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11 awkward networking moments (and how to surmount them)

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In a networking environment (or, really, at any event or party where there are others mingling around), sticky situations can arise. Here are some common potentially awkward moments, with suggestions on how to handle them.

See also: 10 networking mistakes to avoid

How do I shake someone’s hand (in the U.S.)?

Firm but not too firm, one shake, and eye contact. This goes for both men and women. I’ve heard about keeping both hands (theirs and yours) exactly perpendicular to the floor to not show that one of you is dominant. I wouldn’t put that much thought into it. Just be respectful of other cultures, use common sense, don’t hurt anyone, and don’t hold onto anyone’s hand any longer than you have to.


How do I introduce myself?

Most people struggle with this (believe it or not!). The reason? It’s unclear what to say or do next. Let’s make this easy! Start with your name and a “nice to meet you!” Then, ask questions about them. 

How do I start a meaningful conversation?

After introducing yourself, ask questions. Lots of them! But don’t ask questions just for the sake of asking questions. Ask those you meet questions that you would want asked of you. What kind of work do you do? Do you like what you do? Why? How did you learn of this event? What part of your marketing is working best for you? Do you have a target market? How do you get your prospects? How would I know if I meet a prospect for you? How can I help you? These are just a few to get you started. Tailor them to your style.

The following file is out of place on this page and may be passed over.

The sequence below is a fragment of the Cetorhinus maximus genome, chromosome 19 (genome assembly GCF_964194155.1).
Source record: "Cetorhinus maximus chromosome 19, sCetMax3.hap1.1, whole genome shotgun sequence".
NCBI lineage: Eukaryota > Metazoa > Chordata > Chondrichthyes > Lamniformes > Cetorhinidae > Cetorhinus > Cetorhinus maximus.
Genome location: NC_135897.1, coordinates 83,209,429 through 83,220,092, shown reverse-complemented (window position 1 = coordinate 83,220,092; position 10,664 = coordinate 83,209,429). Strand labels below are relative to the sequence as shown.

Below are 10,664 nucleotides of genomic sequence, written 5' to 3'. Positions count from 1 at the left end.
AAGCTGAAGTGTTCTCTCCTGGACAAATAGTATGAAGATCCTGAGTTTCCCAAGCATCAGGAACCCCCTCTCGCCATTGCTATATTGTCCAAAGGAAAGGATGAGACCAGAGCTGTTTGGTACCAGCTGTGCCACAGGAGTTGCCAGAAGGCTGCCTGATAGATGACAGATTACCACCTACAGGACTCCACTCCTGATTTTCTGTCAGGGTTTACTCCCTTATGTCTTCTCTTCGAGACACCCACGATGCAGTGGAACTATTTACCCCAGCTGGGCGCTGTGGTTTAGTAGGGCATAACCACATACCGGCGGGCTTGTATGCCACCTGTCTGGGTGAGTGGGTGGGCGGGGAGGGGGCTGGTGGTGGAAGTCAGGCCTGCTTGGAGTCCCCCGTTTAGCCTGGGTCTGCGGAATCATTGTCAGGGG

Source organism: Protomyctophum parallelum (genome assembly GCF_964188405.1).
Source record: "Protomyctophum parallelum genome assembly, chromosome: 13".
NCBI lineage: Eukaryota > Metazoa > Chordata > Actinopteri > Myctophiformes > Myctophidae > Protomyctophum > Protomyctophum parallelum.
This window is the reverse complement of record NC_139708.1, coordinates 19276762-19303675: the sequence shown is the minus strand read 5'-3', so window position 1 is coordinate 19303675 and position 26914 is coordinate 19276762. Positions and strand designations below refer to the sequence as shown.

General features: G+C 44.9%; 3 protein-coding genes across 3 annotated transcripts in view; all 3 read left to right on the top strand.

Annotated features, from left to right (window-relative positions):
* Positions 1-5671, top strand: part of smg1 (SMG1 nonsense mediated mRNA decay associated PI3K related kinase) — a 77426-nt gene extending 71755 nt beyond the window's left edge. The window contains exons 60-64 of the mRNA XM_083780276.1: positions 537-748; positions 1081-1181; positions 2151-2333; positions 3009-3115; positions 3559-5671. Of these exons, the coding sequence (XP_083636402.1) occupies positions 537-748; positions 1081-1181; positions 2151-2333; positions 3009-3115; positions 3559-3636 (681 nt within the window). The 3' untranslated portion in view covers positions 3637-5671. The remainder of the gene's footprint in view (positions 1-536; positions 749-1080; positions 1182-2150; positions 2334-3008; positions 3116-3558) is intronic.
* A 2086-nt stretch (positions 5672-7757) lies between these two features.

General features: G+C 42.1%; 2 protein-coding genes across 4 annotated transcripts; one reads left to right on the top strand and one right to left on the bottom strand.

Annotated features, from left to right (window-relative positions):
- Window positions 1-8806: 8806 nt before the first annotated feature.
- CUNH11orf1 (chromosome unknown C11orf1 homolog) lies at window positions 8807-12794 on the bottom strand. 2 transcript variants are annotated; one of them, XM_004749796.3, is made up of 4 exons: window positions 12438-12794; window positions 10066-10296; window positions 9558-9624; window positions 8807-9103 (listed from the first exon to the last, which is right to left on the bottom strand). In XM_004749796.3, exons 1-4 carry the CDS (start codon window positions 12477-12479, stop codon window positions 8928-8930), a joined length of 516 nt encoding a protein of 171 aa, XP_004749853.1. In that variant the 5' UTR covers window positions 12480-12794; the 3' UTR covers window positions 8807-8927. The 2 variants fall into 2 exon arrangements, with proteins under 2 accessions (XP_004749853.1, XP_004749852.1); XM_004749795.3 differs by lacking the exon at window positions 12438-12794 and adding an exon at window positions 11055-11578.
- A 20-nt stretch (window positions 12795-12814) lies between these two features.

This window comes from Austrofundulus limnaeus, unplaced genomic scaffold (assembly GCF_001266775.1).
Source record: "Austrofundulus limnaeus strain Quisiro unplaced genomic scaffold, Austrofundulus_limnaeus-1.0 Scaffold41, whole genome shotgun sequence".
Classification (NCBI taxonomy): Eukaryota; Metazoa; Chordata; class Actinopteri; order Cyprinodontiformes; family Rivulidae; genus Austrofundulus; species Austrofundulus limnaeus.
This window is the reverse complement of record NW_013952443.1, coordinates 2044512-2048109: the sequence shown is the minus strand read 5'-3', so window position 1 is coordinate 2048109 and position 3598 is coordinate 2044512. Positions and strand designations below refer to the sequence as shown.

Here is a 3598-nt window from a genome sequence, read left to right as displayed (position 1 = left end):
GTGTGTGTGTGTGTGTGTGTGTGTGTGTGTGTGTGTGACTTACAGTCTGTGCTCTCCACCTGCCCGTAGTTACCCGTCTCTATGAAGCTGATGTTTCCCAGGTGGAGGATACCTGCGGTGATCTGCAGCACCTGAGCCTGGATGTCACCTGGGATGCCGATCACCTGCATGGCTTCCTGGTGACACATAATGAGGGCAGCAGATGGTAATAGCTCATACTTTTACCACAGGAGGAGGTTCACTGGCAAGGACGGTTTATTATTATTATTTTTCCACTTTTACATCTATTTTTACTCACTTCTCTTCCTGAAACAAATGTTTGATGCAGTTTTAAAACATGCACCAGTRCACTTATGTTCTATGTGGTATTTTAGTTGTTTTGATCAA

How do I introduce others in the conversation without being rude?

After introducing people you meet, give them the chance to talk about themselves. No matter what, take the time to introduce yourself or others when speaking in a small group or when new people become part of the group. It’s a good reason to interrupt a conversation and makes everyone feel important while you showcase a sense of leadership. 

How do I introduce others and gracefully walk away?

After introducing others, excuse yourself and offer to speak to them later. Remember, if you introduce two people for a specific reason (the financial advisor that meets the CPA), they probably don’t want to talk to you anymore. It’s your job to define why you’ve made the introduction and get out of dodge. They’ll both thank you later for it!


What should I do if I forget someone’s name?

Just ask! “I’m sorry; I forgot your name.” Be apologetic and self-effacing. It’s perfectly fine to forget a name, just as long as it’s not yours. Often enough, you may mispronounce a name (John Travolta comes to mind when he mispronounced Idina Menzel’s name during last year’s Academy Awards) but look for clarification. “Is it pronounced Idina?” Most of the time, if you’re speaking with someone and you forget their name, you probably never listened to it the first time. If this is the case, just say, “I’ve been talking to you this whole time. I’m sorry, what is your name again?” Or listen for the name the first time and repeat it. Periodically, use it when in the conversation and you won’t forget it – at least not for the short term. 

How do I ask for (or offer) a business card?